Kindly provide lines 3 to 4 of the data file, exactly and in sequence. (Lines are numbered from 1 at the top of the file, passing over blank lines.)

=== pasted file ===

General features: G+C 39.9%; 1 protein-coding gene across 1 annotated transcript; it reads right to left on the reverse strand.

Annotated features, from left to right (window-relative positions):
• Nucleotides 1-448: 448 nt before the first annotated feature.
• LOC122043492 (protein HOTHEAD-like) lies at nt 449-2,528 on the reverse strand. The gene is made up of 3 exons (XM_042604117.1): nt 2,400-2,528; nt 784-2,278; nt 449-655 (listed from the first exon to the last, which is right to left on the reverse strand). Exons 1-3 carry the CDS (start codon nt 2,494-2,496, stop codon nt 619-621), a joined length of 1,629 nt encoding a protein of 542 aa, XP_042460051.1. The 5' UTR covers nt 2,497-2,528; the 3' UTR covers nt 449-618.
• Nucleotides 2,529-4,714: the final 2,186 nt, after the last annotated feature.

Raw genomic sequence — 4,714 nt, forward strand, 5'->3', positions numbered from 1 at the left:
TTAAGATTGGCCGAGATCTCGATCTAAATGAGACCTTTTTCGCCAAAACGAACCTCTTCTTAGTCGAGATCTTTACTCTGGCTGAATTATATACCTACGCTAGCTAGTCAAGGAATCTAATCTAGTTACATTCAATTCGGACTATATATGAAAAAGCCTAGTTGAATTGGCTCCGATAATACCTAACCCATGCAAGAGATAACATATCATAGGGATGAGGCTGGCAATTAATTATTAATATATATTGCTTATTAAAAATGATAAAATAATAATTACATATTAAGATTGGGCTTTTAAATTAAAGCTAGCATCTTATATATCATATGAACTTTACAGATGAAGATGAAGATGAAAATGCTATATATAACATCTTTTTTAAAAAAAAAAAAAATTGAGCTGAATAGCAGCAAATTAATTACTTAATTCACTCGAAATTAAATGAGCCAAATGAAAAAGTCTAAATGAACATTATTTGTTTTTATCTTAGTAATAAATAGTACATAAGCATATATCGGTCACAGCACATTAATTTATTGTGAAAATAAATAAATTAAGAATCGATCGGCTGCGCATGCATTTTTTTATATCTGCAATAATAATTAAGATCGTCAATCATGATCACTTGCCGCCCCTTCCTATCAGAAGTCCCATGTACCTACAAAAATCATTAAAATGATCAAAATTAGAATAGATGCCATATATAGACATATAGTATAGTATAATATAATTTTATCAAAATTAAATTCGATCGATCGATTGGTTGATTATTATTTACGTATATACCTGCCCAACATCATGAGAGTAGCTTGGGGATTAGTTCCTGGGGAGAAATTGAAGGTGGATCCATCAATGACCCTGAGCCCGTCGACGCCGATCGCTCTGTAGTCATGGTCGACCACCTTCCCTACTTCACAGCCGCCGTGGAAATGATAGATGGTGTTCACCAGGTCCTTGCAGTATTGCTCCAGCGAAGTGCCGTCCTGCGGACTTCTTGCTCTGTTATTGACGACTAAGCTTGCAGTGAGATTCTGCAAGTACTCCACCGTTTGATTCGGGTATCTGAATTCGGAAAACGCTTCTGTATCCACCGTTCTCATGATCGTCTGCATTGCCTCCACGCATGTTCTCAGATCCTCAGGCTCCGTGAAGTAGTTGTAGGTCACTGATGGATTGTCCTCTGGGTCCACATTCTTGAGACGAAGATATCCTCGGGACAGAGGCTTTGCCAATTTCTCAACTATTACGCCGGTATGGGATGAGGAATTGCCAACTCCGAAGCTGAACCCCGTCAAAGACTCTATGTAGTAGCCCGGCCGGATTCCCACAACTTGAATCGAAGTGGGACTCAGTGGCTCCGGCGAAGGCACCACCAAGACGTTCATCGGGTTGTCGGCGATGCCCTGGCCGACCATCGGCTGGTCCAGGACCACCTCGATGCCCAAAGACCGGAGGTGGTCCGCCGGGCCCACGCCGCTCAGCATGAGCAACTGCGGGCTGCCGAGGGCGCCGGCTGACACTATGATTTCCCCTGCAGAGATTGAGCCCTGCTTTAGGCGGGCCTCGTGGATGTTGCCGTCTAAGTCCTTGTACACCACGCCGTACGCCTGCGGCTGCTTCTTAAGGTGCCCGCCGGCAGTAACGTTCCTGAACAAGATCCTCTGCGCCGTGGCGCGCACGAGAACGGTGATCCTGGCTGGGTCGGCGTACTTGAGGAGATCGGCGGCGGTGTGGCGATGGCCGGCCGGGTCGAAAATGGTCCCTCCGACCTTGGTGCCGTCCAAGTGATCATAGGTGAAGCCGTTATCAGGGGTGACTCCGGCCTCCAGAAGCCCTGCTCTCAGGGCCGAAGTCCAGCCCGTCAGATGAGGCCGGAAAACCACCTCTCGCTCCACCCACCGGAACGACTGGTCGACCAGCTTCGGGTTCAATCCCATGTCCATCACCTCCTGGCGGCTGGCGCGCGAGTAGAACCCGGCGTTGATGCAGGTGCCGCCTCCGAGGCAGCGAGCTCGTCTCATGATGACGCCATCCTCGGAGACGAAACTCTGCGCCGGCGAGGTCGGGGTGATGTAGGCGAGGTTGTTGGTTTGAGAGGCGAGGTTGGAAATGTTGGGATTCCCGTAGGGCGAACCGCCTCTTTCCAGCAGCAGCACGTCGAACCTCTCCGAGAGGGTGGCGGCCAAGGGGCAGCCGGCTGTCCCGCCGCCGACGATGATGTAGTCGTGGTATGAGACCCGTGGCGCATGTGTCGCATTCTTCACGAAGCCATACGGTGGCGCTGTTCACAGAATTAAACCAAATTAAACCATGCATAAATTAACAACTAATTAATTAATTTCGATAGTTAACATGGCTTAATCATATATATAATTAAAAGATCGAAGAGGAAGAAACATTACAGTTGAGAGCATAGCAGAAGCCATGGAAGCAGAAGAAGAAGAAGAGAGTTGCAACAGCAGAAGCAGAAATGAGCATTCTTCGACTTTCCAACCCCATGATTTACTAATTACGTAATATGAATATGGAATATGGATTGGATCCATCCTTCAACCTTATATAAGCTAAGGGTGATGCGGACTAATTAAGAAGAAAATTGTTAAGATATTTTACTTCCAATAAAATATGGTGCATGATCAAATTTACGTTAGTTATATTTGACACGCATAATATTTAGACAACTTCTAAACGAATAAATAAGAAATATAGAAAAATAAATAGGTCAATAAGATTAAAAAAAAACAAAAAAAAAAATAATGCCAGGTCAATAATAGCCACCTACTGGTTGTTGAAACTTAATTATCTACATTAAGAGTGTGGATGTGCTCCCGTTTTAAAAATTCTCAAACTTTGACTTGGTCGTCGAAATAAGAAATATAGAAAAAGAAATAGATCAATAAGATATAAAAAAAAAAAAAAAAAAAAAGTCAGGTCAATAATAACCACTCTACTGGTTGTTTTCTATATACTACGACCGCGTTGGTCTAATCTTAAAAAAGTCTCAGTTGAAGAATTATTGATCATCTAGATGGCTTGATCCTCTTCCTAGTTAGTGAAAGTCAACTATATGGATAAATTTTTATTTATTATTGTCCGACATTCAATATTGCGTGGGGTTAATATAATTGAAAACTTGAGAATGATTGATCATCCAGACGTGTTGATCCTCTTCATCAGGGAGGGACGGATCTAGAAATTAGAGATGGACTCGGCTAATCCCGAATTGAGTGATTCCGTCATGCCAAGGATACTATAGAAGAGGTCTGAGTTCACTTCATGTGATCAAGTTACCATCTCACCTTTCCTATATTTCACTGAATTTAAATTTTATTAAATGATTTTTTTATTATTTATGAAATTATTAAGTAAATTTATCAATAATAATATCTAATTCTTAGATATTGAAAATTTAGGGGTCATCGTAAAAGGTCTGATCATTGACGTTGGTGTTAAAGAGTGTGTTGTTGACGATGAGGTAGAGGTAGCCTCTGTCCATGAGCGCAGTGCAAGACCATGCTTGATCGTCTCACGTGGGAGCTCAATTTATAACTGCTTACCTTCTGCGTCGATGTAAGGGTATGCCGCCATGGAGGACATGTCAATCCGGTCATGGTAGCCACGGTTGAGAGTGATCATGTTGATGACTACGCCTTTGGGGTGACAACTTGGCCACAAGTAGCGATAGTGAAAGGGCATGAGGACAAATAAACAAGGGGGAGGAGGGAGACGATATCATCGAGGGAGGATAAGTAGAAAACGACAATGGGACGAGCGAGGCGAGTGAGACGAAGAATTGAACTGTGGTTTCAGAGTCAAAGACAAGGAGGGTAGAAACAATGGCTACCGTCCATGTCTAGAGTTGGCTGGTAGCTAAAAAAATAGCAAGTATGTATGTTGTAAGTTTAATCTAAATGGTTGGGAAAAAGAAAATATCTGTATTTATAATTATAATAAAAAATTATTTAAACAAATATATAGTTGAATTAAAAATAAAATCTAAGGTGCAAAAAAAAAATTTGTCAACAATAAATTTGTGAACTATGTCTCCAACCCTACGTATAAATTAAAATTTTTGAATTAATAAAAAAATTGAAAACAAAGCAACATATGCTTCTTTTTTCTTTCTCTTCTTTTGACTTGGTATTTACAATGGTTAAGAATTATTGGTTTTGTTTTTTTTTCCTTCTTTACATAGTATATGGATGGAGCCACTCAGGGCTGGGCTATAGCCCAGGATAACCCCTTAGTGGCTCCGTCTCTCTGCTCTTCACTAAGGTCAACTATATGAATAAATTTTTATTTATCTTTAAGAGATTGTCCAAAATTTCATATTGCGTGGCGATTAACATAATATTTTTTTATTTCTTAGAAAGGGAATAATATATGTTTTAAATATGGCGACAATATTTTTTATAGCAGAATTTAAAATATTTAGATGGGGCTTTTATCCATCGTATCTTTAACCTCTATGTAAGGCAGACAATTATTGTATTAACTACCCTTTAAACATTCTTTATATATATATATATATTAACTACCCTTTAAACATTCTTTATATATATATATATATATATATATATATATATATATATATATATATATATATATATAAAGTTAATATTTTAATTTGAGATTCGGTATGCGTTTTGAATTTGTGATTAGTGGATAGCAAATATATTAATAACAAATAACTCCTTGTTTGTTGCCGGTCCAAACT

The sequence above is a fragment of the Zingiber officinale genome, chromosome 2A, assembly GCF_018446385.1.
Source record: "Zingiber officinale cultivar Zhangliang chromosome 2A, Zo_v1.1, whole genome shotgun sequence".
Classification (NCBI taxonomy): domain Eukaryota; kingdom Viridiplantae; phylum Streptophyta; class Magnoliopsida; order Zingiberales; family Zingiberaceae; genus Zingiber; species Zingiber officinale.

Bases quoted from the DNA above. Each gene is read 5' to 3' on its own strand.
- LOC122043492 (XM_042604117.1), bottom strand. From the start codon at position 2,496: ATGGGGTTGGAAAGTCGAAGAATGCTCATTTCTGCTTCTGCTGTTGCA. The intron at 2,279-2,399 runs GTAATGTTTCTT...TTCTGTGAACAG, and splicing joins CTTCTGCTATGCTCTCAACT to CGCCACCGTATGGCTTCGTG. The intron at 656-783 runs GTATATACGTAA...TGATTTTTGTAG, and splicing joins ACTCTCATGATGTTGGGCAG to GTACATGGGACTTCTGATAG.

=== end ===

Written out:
• Nucleotides 1-448: 448 nt before the first annotated feature.
• LOC122043492 (protein HOTHEAD-like) lies at nt 449-2,528 on the reverse strand. The gene is made up of 3 exons (XM_042604117.1): nt 2,400-2,528; nt 784-2,278; nt 449-655 (listed from the first exon to the last, which is right to left on the reverse strand). Exons 1-3 carry the CDS (start codon nt 2,494-2,496, stop codon nt 619-621), a joined length of 1,629 nt encoding a protein of 542 aa, XP_042460051.1. The 5' UTR covers nt 2,497-2,528; the 3' UTR covers nt 449-618.